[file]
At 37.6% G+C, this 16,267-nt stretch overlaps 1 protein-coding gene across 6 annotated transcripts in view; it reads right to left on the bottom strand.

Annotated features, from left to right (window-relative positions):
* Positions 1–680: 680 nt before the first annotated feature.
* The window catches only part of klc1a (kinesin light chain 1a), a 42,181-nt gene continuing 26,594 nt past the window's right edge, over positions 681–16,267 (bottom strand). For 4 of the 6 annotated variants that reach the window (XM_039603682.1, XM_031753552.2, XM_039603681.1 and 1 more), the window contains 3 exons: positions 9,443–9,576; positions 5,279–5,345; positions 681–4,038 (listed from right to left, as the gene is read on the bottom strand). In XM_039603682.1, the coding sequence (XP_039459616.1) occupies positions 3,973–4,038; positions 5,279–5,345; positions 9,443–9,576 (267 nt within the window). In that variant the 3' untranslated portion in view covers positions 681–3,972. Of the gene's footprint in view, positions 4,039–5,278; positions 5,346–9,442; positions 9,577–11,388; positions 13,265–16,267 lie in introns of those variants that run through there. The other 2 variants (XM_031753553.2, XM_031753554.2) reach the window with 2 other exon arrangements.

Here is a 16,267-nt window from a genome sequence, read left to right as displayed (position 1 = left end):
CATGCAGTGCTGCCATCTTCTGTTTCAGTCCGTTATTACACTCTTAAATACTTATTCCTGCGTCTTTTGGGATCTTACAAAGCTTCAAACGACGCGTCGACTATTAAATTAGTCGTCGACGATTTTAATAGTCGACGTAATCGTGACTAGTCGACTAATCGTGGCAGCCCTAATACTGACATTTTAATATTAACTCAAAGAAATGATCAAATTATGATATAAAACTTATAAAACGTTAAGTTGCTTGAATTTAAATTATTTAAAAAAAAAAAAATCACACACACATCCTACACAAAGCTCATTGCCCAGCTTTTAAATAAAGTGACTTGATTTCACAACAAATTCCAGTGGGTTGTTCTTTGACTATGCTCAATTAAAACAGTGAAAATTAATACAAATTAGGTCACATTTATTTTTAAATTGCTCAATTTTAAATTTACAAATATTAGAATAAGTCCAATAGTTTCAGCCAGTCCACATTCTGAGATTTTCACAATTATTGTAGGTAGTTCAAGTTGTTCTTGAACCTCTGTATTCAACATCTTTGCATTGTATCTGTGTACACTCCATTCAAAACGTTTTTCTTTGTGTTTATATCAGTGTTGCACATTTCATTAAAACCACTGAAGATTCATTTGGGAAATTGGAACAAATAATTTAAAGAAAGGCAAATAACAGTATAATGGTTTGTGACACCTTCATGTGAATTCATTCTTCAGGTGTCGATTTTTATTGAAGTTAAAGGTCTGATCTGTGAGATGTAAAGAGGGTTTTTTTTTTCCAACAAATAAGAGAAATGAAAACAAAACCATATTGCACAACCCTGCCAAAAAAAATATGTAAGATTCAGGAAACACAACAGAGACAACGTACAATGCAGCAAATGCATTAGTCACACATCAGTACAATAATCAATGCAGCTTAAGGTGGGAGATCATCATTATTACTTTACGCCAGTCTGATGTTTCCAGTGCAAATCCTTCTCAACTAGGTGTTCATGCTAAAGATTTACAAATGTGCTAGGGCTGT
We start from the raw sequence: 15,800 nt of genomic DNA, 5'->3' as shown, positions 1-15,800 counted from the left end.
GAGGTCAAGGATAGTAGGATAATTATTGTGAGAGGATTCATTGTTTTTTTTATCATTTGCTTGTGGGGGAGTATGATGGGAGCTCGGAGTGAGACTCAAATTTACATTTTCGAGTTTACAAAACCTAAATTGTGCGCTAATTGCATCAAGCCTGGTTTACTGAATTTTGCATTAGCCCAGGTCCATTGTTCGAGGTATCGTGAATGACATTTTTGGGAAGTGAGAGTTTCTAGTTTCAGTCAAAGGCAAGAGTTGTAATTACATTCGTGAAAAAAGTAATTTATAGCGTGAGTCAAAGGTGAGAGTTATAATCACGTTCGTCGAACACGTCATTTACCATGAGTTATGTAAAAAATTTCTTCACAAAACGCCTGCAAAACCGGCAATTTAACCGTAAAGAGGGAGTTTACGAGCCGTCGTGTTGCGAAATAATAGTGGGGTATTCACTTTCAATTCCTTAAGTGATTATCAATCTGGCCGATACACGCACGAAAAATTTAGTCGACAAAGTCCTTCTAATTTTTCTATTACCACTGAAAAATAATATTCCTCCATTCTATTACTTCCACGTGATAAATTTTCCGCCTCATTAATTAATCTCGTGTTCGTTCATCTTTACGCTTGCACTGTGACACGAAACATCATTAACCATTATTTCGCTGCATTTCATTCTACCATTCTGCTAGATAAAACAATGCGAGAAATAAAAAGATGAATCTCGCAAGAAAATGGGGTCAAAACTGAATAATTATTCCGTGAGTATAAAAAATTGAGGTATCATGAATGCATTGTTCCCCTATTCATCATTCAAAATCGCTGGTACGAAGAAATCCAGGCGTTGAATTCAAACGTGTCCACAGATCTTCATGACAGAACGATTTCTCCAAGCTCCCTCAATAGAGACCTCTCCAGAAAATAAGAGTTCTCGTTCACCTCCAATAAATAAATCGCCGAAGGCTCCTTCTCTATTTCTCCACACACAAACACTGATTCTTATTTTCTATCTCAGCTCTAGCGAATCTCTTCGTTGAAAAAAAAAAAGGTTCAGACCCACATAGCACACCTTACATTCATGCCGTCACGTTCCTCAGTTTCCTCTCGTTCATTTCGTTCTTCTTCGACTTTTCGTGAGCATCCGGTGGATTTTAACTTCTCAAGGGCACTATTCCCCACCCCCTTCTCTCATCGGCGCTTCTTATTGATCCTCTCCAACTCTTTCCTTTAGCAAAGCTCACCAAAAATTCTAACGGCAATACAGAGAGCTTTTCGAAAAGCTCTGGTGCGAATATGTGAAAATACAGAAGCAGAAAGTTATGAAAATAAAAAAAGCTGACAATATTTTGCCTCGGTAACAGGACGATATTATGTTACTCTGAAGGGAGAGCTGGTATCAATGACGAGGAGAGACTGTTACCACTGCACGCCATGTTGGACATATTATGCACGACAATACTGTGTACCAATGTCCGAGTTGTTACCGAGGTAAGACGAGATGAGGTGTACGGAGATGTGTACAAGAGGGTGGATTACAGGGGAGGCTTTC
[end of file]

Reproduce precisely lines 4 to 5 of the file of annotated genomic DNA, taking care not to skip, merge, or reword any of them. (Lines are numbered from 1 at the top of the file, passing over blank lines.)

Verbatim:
* The window catches only part of klc1a (kinesin light chain 1a), a 42,181-nt gene continuing 26,594 nt past the window's right edge, over positions 681–16,267 (bottom strand). For 4 of the 6 annotated variants that reach the window (XM_039603682.1, XM_031753552.2, XM_039603681.1 and 1 more), the window contains 3 exons: positions 9,443–9,576; positions 5,279–5,345; positions 681–4,038 (listed from right to left, as the gene is read on the bottom strand). In XM_039603682.1, the coding sequence (XP_039459616.1) occupies positions 3,973–4,038; positions 5,279–5,345; positions 9,443–9,576 (267 nt within the window). In that variant the 3' untranslated portion in view covers positions 681–3,972. Of the gene's footprint in view, positions 4,039–5,278; positions 5,346–9,442; positions 9,577–11,388; positions 13,265–16,267 lie in introns of those variants that run through there. The other 2 variants (XM_031753553.2, XM_031753554.2) reach the window with 2 other exon arrangements.

Here is a 16,267-nt window from a genome sequence, read left to right as displayed (position 1 = left end):